It's more challenging than ever to recover properly from your sessions with more of us working from home, deadlines, the line blurred between home and office, kids etc.
If you don’t take time for proper recovery, your body can't adapt to the stress placed on your body from training. Which means you won’t get stronger or faster. In the other words, recovery is as important if not more so than the sessions that you do. Neglect it for too long, and you will start to lose this gains you have worked so hard to achieve.
Firstly your energy levels and sleep patterns will suffer first. Inevitably your immune system falls through the floor and you then lose your appetite. You don’t have to be logging hours and hours a week to suffer: recreational athletes can overtrain as well and are often more guilty of this than seasoned Pro's.
Pay attention to the following 10 markers. If three or more of these indicators raise a red flag, you should consider a few easy sessions or ‘off’ days so you can return to your sessions strong. Learn to love rest
1. You didn’t sleep well and or get enough.
A pattern of consistently good sleep will give you a boost of growth hormones, which are great for rebuilding lean muscle mass. Consecutive nights of bad sleep will decrease reaction time along with immune, motor and cognitive functions.
2. You’re run down.
If your energy levels are low, there’s something wrong. Being honest with yourself is key. Athletes can block out signs of fatigue to push through it, thinking it will make them stronger. 3. You've lost weight since yesterday.
A 2 or more % drop in weight from one day to the next indicates a body fluid fluctuation. It’s most likely that you didn’t hydrate enough during or after your last workout. Dehydration negatively impacts both physical and mental performance, and could compromise the quality of your next workout.
4. Your resting heart rate is elevated.
Take your pulse each morning before you get out of bed to find what’s normal for you, better still use a HRV App such as iThelete. An elevated resting heart rate is one sign of stress. It means your nervous system has prepared for fight or flight by releasing hormones that speed up your heart in order to move more oxygen to the muscles and brain. Your body won’t know the difference between physical and psychological stress. A hard run and a hard day at work both require extra recovery.
5. Your urine is dark yellow.
This can be an indicator of dehydration, barring the consumption of vitamins, supplements or certain foods the evening before. The darker the colour, the more you’re struggling to retain fluid because there’s not enough to go around. 6. You’re irritable .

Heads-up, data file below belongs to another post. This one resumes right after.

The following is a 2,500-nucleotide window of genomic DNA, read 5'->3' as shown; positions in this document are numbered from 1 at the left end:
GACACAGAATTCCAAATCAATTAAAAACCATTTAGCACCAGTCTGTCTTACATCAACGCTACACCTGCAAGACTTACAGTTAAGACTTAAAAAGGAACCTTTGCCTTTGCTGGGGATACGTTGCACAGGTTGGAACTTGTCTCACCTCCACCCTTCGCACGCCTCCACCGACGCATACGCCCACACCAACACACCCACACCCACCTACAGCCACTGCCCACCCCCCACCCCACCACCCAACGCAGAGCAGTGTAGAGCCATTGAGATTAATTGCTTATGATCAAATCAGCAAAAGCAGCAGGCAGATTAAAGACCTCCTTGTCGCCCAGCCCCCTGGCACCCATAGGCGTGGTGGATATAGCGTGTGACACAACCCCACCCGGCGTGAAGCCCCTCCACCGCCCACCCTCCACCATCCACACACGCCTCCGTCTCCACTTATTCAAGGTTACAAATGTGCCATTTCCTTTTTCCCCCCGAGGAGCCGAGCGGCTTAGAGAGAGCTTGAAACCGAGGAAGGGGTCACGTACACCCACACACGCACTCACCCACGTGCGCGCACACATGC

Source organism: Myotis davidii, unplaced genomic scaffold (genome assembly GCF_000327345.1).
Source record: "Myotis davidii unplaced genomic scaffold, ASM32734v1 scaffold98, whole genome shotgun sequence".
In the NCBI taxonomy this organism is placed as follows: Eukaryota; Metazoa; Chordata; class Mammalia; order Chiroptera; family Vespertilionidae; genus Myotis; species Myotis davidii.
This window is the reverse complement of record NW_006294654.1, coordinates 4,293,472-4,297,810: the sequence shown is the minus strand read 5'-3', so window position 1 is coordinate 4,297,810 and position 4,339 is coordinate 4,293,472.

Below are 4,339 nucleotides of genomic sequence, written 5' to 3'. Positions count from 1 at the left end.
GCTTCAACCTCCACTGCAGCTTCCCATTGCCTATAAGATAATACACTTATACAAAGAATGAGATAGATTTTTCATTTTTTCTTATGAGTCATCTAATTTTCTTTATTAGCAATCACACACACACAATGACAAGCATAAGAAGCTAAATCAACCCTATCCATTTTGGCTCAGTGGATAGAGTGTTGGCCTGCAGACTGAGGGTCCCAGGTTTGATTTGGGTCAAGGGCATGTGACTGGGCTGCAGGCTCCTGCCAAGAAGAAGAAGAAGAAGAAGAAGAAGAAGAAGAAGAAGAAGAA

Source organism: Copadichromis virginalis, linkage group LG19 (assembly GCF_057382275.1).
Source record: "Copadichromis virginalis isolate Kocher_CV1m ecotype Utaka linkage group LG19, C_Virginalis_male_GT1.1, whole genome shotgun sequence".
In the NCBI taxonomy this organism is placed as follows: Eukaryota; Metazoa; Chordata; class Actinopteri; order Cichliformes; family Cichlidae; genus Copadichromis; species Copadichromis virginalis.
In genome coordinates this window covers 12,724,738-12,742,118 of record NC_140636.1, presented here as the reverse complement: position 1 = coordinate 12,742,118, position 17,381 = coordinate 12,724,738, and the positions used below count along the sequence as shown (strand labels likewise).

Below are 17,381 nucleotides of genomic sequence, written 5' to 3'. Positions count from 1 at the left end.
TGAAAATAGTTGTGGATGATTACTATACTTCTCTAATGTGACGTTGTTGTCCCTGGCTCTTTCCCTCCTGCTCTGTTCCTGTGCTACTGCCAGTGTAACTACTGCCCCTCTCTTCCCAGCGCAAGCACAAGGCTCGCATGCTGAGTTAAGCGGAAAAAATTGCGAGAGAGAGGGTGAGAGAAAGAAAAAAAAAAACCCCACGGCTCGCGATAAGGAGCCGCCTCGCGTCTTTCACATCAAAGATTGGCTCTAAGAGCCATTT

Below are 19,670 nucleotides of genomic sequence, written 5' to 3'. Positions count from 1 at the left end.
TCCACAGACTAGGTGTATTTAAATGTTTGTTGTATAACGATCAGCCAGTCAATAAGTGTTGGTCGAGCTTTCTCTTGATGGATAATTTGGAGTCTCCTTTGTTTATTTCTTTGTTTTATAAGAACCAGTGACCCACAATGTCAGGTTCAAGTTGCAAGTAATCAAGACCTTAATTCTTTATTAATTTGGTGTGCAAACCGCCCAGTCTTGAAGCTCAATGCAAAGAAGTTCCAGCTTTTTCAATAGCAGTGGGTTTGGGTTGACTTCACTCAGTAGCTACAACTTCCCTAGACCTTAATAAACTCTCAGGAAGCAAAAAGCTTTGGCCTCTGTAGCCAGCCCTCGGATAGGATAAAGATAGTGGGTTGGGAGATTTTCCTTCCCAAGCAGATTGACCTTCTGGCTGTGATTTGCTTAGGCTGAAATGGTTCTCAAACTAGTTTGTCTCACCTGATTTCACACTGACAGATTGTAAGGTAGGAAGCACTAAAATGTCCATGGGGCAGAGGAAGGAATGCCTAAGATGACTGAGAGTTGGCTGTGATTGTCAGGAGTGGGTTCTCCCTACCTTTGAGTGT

When your body is overwhelmed by training (or other stressors), it produces hormones such as cortisol that can cause irritability or anxiety. Stress also halts chemicals such as dopamine, a neurotransmitter in the brain that has a negative effect on mood when depleted. Crankiness probably means not enough recovery.
7. Your oxygen level has dipped.
The amount of oxygen in the haemoglobin of the red blood cells can be measured by placing your fingertip in a portable pulse oximeter, something you can get for around £/€20. The higher the percentage, the better: above 95% is the norm at sea level or for an athlete who is fully acclimatised to a given altitude.
This is a new area in recovery science, and it requires more research, but there may be a link between low oxygen saturation and the need for more recovery. As more researches does this could be an exciting field for athletes to pinpoint exactly when they need rest or don't.
8. Your planned session went poorly.
This is a subjective measure of workout quality, not quantity nor intensity. If you felt great on yesterday’s run, you’d evaluate that as good. If you felt sluggish on that same run, you’d count it as poor. Multiple ‘poor’s in a row is an easy way of identifying the need for more recovery.
9. You're sore or nursing an injury.
Whether you’re aching from overworked muscles or you’re suffering an injury, your body needs more energy to put towards repair, lengthening total recovery time.
10. You’re sick.
Any illness, or even a woman’s menstrual cycle, will increase your need for energy to refuel your immune system, which is having to work overtime. This means there are fewer resources available for recovering from training.
Pay attention to the signs and make sure that you take rest when you need it, recovery is as important to the session that you do to enable you to improve as an athlete.
Sisu Racing Triathlon Coach